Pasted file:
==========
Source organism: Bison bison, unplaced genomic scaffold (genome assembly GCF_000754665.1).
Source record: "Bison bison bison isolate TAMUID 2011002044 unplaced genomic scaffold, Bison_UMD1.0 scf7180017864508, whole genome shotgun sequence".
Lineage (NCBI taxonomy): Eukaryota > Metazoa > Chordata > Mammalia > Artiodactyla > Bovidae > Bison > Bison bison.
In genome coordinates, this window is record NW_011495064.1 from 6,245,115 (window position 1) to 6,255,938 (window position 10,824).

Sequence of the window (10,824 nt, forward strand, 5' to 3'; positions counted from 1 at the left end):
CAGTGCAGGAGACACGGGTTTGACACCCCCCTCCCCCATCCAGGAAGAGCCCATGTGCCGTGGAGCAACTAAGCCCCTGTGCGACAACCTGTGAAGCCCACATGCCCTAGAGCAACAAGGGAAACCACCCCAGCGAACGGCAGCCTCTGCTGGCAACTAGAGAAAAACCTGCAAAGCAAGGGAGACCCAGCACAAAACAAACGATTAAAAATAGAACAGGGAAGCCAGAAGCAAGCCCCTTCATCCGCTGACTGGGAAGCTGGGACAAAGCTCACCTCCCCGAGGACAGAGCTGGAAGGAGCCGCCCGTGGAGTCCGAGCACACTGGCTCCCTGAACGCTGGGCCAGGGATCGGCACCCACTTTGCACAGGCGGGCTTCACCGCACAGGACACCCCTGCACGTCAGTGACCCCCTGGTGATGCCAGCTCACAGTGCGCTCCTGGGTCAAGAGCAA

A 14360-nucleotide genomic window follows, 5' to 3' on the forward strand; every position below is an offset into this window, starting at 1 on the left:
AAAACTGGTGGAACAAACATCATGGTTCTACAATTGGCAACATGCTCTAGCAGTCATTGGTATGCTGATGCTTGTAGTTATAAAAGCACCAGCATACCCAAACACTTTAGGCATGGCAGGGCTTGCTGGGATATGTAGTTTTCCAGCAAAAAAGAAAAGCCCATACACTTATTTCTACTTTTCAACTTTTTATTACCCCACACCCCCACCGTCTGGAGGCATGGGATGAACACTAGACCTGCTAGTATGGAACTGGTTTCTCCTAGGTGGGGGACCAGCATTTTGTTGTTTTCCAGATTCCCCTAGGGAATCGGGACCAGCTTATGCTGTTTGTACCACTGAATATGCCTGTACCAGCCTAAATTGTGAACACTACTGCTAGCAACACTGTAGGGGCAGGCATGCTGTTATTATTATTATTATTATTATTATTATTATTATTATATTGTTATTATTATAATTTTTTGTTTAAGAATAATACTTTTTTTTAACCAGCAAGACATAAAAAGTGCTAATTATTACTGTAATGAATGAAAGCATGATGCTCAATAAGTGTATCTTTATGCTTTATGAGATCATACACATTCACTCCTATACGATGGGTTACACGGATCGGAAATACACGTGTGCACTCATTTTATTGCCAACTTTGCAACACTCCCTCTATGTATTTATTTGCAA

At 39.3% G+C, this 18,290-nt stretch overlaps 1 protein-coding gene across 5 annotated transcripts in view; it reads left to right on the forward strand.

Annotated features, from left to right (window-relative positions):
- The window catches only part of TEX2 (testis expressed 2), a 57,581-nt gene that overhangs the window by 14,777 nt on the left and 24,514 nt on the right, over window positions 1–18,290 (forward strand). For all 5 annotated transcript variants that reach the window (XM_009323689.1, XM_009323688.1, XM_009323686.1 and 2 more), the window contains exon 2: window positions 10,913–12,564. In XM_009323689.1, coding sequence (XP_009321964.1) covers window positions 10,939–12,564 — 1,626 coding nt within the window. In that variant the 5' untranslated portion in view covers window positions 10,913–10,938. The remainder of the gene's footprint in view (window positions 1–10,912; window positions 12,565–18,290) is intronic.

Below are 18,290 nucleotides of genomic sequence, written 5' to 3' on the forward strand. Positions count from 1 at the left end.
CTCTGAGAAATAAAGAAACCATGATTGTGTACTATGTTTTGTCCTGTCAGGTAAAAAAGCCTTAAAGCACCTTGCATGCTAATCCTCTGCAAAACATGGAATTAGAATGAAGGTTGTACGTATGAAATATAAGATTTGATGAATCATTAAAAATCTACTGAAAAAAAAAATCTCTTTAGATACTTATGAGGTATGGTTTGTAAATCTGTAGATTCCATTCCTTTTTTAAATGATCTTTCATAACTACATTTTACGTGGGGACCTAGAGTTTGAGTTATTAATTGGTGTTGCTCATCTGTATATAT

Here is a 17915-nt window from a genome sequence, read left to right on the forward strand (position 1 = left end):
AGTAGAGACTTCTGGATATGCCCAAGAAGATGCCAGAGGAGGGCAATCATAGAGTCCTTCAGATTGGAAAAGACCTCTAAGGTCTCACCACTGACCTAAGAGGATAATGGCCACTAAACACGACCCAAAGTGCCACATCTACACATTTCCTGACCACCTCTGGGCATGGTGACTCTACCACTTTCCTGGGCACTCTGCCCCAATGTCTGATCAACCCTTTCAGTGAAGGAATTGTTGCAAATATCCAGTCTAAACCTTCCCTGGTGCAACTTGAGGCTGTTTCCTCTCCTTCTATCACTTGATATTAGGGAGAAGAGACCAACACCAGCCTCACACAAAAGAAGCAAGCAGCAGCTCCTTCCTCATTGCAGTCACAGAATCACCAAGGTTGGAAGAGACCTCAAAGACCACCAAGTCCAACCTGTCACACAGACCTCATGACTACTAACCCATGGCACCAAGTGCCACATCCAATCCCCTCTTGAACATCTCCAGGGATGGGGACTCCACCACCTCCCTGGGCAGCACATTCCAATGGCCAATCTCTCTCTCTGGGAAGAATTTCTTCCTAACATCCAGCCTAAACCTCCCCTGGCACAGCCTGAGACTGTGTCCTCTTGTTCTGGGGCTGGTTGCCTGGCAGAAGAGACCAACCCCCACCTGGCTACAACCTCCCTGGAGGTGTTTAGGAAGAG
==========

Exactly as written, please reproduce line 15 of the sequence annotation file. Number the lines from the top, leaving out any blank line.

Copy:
AGTAGAGACTTCTGGATATGCCCAAGAAGATGCCAGAGGAGGGCAATCATAGAGTCCTTCAGATTGGAAAAGACCTCTAAGGTCTCACCACTGACCTAAGAGGATAATGGCCACTAAACACGACCCAAAGTGCCACATCTACACATTTCCTGACCACCTCTGGGCATGGTGACTCTACCACTTTCCTGGGCACTCTGCCCCAATGTCTGATCAACCCTTTCAGTGAAGGAATTGTTGCAAATATCCAGTCTAAACCTTCCCTGGTGCAACTTGAGGCTGTTTCCTCTCCTTCTATCACTTGATATTAGGGAGAAGAGACCAACACCAGCCTCACACAAAAGAAGCAAGCAGCAGCTCCTTCCTCATTGCAGTCACAGAATCACCAAGGTTGGAAGAGACCTCAAAGACCACCAAGTCCAACCTGTCACACAGACCTCATGACTACTAACCCATGGCACCAAGTGCCACATCCAATCCCCTCTTGAACATCTCCAGGGATGGGGACTCCACCACCTCCCTGGGCAGCACATTCCAATGGCCAATCTCTCTCTCTGGGAAGAATTTCTTCCTAACATCCAGCCTAAACCTCCCCTGGCACAGCCTGAGACTGTGTCCTCTTGTTCTGGGGCTGGTTGCCTGGCAGAAGAGACCAACCCCCACCTGGCTACAACCTCCCTGGAGGTGTTTAGGAAGAG